In a recent post I described the use of analytics to uncover insights into how my corporatioin (EMC) sponsors organic innovation around the globe.
For this post I'd like to dive a little bit further into some data that one of our Distinguished Engineers generated via his use of the "R" analytics platform.
During this year's annual Innovation Showcase, EMC received 1,590 ideas from global employees. Out of these 1,590 ideas, 357 of them were submitted by a team (as opposed to an individual). My last post discussed the theory that team submissions have a better chance at being selected as a finalist within EMC.
The chart above is our attempt to dive further into this theory.
Each circle in the graph represents an idea submitter that was part of a team (i.e. more than one submitter on an entry). Gray lines between circles represent team relationships - two circles connected by a line indicate that those participants submitted an entry together. The size of each circle represents the associated participant's number of contest entries. Orange circles represent contest participants with an entry selected as a finalist.
The graph is showing clusters of idea collaborators. The fact that there are a fair number of large clusters suggests the presence of "healthy" innovation networks. The large circles at the "center" of the clusters suggest that there are prolific innovators that are building networks around them. Finally, the orange circles suggest that a fair portion of these influential people are generating good ideas relevant to the business (since they're finalists).
Action Plan = Stimulate Collaboration
Our team has done a fair bit of financial analysis on award winners from previous years. In many cases the revenue growth (or cost savings) of their implemented ideas has totaled multiple millions of dollars. Often times the ideas that generated these amounts were not award winners. They were simply the result of collaboration around an idea.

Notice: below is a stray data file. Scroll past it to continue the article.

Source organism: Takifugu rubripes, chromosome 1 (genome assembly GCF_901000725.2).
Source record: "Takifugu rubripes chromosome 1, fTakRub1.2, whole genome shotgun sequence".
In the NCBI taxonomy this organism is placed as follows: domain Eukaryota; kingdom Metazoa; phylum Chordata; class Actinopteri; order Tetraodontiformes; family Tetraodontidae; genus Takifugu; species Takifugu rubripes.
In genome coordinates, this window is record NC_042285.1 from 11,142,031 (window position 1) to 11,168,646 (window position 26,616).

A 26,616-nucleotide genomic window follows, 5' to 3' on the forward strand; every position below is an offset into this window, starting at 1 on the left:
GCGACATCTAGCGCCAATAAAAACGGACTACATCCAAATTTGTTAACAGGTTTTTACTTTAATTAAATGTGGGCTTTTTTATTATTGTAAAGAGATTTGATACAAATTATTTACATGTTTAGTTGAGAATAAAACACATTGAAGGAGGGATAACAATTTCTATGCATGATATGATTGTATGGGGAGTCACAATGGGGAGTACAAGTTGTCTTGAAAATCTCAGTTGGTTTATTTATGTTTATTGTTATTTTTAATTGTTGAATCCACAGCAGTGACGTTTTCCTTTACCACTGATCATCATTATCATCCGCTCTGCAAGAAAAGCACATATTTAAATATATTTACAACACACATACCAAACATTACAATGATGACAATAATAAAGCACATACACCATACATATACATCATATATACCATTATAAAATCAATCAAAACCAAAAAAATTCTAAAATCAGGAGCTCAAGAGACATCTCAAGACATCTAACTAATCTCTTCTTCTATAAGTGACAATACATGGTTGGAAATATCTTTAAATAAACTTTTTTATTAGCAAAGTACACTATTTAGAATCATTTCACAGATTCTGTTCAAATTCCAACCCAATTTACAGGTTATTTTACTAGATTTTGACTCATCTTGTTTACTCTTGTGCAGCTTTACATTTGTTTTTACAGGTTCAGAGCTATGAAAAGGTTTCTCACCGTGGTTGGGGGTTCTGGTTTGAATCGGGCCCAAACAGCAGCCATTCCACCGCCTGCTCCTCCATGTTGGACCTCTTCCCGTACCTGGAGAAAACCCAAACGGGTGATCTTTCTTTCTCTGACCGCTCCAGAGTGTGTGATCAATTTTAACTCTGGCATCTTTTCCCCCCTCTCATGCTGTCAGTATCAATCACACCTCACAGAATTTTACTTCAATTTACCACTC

Each cluster in the graph above represents a "community" that has a passion for ideas with a certain theme. In the context of EMC, this theme may represent a research topic or customer need in any number of strategic directions: Big Data, automation, flash technology, etc.
Our analytics experts can take any given cluster, identify the names within that cluster, and generate a "cloud tag" that lets us know what general themes that they are talking about. These themes usually map to a set of experts within the corporation that may or may not be involved with the ideators. An introduction can be made between the experts and the ideators, and the concept can be taken to the next level. This can happen organically without the need for heavy processes.
Our growing awareness of "passionate clusters" of global innovators has caused us to roll out a new program within EMC called "Teach the Research". This program is a follow-on of our existing practice of holding global "Virtual Brownbags" that focuses on the sharing of innovation and research activity around the world.
In future posts I will explain further about our implementation of the "Teach the Research" program, and also drill down further into what our global analytics is teaching us.
Director, EMC Innovation Network